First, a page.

Sears Opens “Reimagined” Store in Chicago Neighborhood
Sinking retailer Sears believes it has found the formula to keep the business open and possibly head towards a full-blown turnaround. The strategy rests on a brand new, reimagined store design that the company debuted Thursday in a suburban Chicago neighborhood.
Located in Oak Brook, Illinois, the new store was designed specifically for customers in that area and the surrounding communities, Sears Chief Brand Officer Peter Boutros explained in an interview with the Chicago Business Journal. “We are carrying an assortment of merchandise that we believe will appeal to these customers based on our knowledge of the market,” he said.
The redesigned Oak Brook store, which is one of nine Sears locations that remain open in the Chicago area, will carry a wide variety of products that range from shoes and apparel, to mattresses, to sporting goods, smart home technology, lawn and garden items, and more. Additionally, Boutros said there would be a selection of Sears’ key “power brands” available, including Kenmore appliances, DieHard batteries, and Craftsman tools.
All of those products will be displayed in a store that occupies some 62,000 square feet of retail space, or roughly one-fourth the size of the 250,000-square-foot, three-story Sears store that previously occupied the Oakbrook Center shopping mall. Boutros called the decreased retail square footage a right-sizing of the store—an explanation that follows the company’s messaging on the more than 1,000 store closings over the past five years.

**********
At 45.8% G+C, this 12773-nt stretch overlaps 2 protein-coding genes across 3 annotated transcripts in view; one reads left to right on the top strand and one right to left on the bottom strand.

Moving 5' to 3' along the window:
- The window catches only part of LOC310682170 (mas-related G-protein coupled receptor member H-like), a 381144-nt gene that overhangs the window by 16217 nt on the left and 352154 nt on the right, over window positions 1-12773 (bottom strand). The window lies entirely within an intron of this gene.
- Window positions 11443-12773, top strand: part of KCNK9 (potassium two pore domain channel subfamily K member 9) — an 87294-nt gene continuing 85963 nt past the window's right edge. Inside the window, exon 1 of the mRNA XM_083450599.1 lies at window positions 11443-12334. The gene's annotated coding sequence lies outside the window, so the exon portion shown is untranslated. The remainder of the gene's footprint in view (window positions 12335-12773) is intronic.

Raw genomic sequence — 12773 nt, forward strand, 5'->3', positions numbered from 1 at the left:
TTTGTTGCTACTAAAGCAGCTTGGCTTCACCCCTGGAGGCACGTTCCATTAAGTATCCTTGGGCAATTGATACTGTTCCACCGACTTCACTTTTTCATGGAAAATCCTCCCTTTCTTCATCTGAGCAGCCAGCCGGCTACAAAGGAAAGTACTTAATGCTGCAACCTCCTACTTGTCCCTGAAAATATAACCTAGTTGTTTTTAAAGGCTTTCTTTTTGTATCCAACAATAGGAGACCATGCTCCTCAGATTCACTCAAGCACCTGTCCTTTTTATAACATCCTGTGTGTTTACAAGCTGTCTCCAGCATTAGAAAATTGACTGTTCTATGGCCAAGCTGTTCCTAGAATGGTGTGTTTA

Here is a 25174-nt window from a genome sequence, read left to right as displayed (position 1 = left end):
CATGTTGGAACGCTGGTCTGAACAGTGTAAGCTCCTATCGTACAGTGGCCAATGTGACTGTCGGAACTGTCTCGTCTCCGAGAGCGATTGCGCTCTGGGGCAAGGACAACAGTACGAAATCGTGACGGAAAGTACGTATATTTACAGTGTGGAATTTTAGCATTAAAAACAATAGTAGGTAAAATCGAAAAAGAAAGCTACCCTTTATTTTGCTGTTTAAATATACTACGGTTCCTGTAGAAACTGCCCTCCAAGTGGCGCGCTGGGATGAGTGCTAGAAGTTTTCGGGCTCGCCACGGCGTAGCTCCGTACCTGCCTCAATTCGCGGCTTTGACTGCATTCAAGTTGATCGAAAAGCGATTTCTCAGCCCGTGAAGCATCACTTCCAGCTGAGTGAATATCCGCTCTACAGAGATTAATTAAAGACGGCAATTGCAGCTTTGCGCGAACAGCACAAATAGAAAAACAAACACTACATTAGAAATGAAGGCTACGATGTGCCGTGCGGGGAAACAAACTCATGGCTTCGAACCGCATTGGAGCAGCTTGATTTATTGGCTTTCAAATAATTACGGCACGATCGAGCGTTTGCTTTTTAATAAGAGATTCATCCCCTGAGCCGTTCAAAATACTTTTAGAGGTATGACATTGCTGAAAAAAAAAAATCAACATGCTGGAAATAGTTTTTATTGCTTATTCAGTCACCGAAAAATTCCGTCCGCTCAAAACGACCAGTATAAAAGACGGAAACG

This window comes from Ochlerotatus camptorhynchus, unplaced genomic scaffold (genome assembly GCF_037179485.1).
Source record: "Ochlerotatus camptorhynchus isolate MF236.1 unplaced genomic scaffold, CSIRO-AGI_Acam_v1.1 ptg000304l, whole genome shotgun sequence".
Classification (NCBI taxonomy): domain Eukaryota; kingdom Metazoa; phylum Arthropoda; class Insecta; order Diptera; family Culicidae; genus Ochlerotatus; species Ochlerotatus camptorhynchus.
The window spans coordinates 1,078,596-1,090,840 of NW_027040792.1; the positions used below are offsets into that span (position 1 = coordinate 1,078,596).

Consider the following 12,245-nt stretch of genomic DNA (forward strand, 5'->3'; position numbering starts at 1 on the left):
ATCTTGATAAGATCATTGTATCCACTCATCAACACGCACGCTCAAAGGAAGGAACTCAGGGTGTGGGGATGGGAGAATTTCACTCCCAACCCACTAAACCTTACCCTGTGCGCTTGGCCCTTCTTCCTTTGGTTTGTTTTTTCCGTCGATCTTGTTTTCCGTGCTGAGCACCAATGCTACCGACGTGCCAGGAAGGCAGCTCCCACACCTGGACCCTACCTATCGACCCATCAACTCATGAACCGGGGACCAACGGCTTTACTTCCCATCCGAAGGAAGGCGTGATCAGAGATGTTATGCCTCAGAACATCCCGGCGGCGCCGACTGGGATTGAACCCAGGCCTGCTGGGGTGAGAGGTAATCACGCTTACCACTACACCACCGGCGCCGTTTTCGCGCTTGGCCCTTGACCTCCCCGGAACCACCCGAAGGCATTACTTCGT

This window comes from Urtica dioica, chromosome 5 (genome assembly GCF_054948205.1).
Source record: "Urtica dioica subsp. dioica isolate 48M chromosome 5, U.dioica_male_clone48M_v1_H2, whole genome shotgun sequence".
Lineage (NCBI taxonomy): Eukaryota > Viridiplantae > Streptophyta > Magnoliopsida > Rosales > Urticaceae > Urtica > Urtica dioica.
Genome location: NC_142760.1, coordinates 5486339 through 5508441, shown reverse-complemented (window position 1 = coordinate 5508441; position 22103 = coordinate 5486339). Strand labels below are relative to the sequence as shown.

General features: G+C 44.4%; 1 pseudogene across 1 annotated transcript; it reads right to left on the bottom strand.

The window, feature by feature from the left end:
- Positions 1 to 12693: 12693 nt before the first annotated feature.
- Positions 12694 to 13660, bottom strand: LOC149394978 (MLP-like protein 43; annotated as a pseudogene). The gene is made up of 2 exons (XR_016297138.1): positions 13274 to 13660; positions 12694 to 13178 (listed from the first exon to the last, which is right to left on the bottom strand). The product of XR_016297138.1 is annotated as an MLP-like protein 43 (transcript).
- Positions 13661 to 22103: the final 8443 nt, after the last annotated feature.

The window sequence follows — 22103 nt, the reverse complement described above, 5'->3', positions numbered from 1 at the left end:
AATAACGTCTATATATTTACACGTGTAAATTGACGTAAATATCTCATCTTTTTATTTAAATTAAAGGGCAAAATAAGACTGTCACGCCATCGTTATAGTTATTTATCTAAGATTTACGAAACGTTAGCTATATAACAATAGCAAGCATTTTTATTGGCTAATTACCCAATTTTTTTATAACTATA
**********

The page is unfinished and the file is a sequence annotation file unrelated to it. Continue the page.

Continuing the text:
From a design perspective, the new Oak Brook location is said to be contemporary, with a layout that is meant to make it as easy as possible for the customer to navigate the store.
“You will be able to see every corner of the store when you enter,” Boutros said.
Additionally, there will be a dedicated Welcome Center, where “Shop Your Way” loyalty program members will be greeted, and where interested members can sign up for the program. A lounge area was also incorporated into the Welcome Center, where “a wife could have coffee there while her husband is off looking at gardening equipment,” Boutros suggested.
The concept that Boutros seemed to hang Sears’ hat on with the newly-designed location is its attention to the interests of the local community. He emphasized in his interview with the Chicago Business Journal that the store was envisioned specifically for the Oak Brook market, but did stop short of saying that the concept would be introduced in other markets around the country.
The introduction comes at a time when Sears’ stock price has dipped below $1 for the first time in the company’s history. Despite whatever reception that the new store concept receives, it may be too little too late for Sears. And, as we’ve discussed here on this site, while the stores themselves have certainly contributed to the financial problems the company is facing, they’re far from the only problem.